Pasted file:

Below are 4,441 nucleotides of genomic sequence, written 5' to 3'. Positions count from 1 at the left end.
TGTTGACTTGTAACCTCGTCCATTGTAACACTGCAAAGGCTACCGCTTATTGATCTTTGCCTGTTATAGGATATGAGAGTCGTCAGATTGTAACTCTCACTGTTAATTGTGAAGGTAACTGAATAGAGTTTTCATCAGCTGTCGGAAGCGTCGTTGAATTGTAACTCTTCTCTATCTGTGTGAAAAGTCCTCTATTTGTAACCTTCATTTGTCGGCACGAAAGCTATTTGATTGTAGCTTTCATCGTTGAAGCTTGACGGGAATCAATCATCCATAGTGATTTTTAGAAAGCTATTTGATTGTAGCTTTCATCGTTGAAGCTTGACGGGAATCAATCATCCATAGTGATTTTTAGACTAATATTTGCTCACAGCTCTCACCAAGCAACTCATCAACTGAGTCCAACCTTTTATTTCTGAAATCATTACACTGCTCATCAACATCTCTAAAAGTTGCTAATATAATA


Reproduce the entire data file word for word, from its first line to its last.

Below are 4,441 nucleotides of genomic sequence, written 5' to 3'. Positions count from 1 at the left end.
TGTTGACTTGTAACCTCGTCCATTGTAACACTGCAAAGGCTACCGCTTATTGATCTTTGCCTGTTATAGGATATGAGAGTCGTCAGATTGTAACTCTCACTGTTAATTGTGAAGGTAACTGAATAGAGTTTTCATCAGCTGTCGGAAGCGTCGTTGAATTGTAACTCTTCTCTATCTGTGTGAAAAGTCCTCTATTTGTAACCTTCATTTGTCGGCACGAAAGCTATTTGATTGTAGCTTTCATCGTTGAAGCTTGACGGGAATCAATCATCCATAGTGATTTTTAGAAAGCTATTTGATTGTAGCTTTCATCGTTGAAGCTTGACGGGAATCAATCATCCATAGTGATTTTTAGACTAATATTTGCTCACAGCTCTCACCAAGCAACTCATCAACTGAGTCCAACCTTTTATTTCTGAAATCATTACACTGCTCATCAACATCTCTAAAAGTTGCTAATATAATA